The Certified Analytics Professional Code of Ethics (See CAP Ethics
) is very important to me personally and professionally in my role as a Chief Analytics Officer and in my conduct with clients in the healthcare domain. I work closely with medical professionals in defining and implementing methods for guiding intervention at the point-of-care per the practice of medicine. It occurred to me that while there are many analytics professionals who ply their practice to healthcare, it might be useful to share a particular application relative to the real-time intervention and guidance of interventions relative to patient care.
An area of increasing importance and focus over the past 8-10 years has been in the area of clinician alarm fatigue and reducing false, non-actionable alarm signals at the bedside. Clinical alarm signals are issued by real-time monitoring and therapeutic equipment (e.g.: physiologic monitors, mechanical ventilators, anesthesia machines, pulse oximeters, etc.) Analytics professionals are most probably aware and well-versed in the concepts of Type-I and Type-II error, and the identification and quantification of the null hypothesis. The null hypothesis concept is very important and applicable in medicine relative to the identification of patients who are experiencing real adverse events. Informing clinicians when a patient is deteriorating or is otherwise in crisis is extremely important as early intervention can and does make the difference between life and death. Unfortunately, it is estimated from studies that upwards of 99% of monitor-issued electrocardiograph (ECG) alarm signals are non-actionable (See Patient Safety Institute
; AAMI Clinical Alarm Compendium
). That is, most alarm signals have no clinical relevance or important in identifying true crises and this fact can result in "the boy who cried wolf" syndrome in which clinicians become "snow blind" to true events, oftentimes ignoring true crises as they become insensitive to them or becoming exhausted responding to non-actionable alarm signals issued by medical devices at the bedside.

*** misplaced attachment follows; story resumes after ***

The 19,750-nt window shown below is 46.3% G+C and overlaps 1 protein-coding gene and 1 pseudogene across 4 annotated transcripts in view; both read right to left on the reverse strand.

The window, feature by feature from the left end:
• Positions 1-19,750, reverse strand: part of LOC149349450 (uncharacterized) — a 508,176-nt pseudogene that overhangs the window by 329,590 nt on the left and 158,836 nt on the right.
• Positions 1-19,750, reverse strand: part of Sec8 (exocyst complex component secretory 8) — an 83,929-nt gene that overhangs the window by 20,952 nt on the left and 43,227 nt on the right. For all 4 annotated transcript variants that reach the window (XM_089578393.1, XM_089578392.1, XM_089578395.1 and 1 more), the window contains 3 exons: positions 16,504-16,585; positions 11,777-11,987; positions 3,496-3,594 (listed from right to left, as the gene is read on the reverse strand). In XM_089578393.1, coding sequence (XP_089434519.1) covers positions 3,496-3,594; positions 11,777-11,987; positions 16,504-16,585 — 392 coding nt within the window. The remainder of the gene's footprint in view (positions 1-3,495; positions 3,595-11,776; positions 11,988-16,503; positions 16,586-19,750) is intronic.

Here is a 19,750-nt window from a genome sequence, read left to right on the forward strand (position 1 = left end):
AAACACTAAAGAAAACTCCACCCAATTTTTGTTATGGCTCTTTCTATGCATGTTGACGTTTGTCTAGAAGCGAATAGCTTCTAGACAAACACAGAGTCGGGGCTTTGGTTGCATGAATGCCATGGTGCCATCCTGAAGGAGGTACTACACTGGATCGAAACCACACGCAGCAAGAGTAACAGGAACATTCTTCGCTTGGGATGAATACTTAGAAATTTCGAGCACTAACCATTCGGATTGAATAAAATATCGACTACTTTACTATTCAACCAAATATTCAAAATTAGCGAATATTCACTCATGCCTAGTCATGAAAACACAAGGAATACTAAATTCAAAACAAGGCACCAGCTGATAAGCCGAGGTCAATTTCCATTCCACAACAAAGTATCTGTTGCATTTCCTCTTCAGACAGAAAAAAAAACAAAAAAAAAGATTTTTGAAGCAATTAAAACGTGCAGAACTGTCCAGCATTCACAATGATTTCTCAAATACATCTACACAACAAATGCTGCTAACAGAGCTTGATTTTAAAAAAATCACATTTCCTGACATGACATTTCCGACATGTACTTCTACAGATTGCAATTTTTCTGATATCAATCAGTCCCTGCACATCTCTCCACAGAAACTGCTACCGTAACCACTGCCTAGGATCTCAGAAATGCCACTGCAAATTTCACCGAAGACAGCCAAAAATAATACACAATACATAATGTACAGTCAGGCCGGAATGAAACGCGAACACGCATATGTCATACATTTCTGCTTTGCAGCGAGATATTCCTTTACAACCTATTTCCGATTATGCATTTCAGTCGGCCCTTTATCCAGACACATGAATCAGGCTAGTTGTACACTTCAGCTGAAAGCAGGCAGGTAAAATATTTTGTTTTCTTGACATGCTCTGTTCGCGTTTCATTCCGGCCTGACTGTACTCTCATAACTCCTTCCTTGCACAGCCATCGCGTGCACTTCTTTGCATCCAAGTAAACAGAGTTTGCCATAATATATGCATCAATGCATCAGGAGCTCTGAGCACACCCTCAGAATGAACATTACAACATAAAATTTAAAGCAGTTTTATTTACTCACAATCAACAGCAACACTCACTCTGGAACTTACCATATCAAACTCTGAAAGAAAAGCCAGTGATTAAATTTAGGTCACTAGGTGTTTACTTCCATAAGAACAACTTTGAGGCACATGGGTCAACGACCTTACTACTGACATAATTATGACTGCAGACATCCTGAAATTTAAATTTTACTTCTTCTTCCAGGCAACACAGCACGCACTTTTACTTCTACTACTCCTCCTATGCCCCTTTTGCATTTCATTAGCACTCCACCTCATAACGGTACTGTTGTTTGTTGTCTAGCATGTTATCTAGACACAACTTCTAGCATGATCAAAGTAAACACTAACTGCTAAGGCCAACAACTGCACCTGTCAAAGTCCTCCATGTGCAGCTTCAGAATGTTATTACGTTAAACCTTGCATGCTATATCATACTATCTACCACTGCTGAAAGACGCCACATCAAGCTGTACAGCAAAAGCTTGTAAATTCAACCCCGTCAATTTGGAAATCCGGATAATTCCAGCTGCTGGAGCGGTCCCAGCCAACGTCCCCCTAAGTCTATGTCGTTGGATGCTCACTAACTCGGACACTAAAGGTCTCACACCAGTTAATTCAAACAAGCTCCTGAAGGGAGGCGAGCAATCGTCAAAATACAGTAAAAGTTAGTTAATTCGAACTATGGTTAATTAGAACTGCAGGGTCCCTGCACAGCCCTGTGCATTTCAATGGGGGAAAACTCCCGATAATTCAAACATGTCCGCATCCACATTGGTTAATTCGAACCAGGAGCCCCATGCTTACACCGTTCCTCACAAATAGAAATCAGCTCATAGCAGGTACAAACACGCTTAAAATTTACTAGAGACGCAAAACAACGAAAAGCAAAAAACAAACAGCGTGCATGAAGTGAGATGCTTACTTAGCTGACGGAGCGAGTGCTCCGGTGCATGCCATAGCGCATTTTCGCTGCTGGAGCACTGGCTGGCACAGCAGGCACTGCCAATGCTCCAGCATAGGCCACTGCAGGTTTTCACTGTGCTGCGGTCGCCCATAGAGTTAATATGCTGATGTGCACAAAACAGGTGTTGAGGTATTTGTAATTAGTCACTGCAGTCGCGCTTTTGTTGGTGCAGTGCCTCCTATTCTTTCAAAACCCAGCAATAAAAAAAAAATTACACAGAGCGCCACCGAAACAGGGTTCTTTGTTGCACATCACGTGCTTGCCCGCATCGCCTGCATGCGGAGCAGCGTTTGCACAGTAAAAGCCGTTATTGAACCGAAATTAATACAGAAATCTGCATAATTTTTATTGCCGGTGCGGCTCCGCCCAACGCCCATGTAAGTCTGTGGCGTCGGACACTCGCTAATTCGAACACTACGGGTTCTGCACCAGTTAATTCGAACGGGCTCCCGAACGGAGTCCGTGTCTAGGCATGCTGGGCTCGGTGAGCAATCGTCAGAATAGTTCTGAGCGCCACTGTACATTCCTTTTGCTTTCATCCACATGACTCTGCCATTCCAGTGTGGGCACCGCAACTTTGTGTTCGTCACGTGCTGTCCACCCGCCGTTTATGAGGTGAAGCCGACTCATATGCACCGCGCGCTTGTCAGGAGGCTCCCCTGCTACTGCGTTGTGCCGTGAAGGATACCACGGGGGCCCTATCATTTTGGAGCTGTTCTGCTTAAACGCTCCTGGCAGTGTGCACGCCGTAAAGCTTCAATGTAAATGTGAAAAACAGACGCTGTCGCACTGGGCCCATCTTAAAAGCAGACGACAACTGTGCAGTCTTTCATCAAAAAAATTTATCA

Actionable ECG alarm signals from real-time physiologic monitors fall into many categories in terms of true crises and warnings, and the issuing of these alarm signals is dependent upon many clinical factors, some of which are controllable by the bedside clinicians. Examples of these factors include identifying limit thresholds on true tachycardia, bradycardia and atrial fibrillation, and identification of true asystole, ventricular fibrillation and ventricular tachycardia. Hospitals establish and convene clinical alarm committees focused on quantifying the numbers or counts of alarm signals that are issued in each department or unit, particularly those units in which high acuity monitoring is conducted (e.g.: intensive care, telemetry, emergency, post-anesthesia care). As part of this assessment, clinicians rely upon data analyzed and presented to provide a holistic view of the department, patient and alarm signal situation at hand so that adjustments to bedside medical devices can be conducted safely to reduce the quantities of issued alarm signals while maintaining the safety of the patient. To this end, the analytics professional (i.e., data scientist or analyst) will have access to raw, real-time data and has a very important role: understanding, cleaning, and assessing data accurately; presenting truthful and un-biased results; and protecting the identities of the patients involved.
The impact of the assessment made by the analytics professional will have direct impact on the clinical decision-making process. Ergo, adherence to high standards involving the data and respect and treatment of the patient stands out as major tenets of analytical practice in the healthcare environment.
The monitoring, therapy, and management of patients will increasingly rely on the use of both real-time and historical data. Consequently, clinicians and health systems are relying more and more on those who can analyze the data and present information in ways that are clear, actionable, accurate, and un-biased. Hence, the growing role of the analytics professional in healthcare will necessitate an increasing focus on high ethical standards.
John R. Zaleski, Ph.D., CAP, CPHIMS
Chief Analytics Officer
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